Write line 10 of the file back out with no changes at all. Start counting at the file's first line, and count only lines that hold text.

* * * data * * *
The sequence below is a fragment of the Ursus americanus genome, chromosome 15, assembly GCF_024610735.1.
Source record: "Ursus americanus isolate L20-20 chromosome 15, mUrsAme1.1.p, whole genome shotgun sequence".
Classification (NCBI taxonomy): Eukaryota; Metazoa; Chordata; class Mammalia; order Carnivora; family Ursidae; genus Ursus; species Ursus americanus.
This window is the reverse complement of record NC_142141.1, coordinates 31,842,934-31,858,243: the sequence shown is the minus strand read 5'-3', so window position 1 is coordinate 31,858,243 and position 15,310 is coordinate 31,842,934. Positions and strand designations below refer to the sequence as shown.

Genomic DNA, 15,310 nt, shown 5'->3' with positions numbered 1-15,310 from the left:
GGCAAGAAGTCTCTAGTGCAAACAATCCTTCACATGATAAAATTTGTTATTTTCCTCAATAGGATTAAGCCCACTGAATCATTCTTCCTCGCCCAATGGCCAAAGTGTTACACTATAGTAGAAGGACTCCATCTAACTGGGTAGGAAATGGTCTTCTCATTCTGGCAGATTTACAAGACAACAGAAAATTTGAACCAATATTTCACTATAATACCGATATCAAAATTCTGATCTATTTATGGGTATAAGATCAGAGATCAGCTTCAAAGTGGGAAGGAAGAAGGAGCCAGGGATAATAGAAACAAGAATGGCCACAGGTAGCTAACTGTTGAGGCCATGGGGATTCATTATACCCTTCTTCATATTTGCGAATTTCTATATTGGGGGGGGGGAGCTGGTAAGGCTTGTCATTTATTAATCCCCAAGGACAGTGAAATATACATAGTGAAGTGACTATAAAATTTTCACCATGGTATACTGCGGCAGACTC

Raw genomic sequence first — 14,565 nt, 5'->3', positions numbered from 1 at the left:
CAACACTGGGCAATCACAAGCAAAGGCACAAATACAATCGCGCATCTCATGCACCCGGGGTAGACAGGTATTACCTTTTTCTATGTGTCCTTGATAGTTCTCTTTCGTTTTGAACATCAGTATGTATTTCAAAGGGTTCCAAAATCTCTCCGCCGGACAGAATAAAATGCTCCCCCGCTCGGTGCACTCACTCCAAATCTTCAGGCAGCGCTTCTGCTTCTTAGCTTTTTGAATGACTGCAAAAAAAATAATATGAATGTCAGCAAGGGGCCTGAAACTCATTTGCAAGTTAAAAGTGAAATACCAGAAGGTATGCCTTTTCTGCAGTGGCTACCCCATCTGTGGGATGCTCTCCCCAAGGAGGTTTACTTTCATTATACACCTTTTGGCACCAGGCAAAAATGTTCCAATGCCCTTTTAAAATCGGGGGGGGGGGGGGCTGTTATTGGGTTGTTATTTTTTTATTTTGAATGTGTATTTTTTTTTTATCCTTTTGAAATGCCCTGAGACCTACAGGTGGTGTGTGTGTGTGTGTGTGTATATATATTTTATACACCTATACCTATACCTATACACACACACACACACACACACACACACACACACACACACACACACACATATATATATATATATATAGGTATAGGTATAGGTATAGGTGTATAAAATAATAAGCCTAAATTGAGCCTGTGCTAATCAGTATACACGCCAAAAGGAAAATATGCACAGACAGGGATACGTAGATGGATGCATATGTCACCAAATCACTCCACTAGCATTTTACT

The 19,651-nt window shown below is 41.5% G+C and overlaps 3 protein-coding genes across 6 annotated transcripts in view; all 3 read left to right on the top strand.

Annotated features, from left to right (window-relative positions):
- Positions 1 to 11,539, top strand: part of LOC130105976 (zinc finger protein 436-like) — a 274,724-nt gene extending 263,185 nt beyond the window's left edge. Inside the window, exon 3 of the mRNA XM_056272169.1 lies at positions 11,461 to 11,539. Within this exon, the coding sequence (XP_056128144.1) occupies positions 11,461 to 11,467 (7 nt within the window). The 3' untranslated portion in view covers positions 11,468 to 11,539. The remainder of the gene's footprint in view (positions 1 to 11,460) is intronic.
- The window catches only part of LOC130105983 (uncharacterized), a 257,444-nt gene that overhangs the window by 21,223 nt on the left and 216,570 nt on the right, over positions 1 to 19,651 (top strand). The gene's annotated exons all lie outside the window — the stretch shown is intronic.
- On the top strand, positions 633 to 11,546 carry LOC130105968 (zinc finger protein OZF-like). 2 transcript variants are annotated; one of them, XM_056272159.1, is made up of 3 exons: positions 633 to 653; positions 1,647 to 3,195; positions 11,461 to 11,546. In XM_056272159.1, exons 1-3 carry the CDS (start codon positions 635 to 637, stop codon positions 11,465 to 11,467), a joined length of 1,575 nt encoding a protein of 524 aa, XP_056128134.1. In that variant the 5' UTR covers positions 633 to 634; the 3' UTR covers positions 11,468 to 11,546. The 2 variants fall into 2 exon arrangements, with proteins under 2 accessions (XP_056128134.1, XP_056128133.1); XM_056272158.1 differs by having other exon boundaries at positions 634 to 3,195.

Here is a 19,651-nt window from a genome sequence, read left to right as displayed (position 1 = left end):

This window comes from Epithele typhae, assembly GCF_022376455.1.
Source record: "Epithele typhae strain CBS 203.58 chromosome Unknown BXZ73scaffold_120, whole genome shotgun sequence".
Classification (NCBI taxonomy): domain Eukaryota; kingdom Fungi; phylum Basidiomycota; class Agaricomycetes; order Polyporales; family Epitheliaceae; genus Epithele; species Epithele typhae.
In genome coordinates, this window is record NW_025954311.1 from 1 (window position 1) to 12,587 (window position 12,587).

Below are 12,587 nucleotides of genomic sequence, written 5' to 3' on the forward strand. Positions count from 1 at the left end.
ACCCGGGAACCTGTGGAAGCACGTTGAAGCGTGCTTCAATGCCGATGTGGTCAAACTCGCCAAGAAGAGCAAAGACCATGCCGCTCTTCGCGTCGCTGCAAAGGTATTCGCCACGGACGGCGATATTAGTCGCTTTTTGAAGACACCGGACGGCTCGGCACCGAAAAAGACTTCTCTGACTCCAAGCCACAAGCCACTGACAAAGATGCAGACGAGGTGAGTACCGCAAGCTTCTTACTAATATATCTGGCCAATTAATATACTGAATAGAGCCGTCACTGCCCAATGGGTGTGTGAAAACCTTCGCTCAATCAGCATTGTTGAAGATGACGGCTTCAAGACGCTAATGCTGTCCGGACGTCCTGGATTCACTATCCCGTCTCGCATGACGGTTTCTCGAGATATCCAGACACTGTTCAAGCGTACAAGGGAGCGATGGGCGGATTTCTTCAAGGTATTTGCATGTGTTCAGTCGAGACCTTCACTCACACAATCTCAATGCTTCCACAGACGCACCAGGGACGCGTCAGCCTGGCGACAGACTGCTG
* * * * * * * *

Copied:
Annotated features, from left to right (window-relative positions):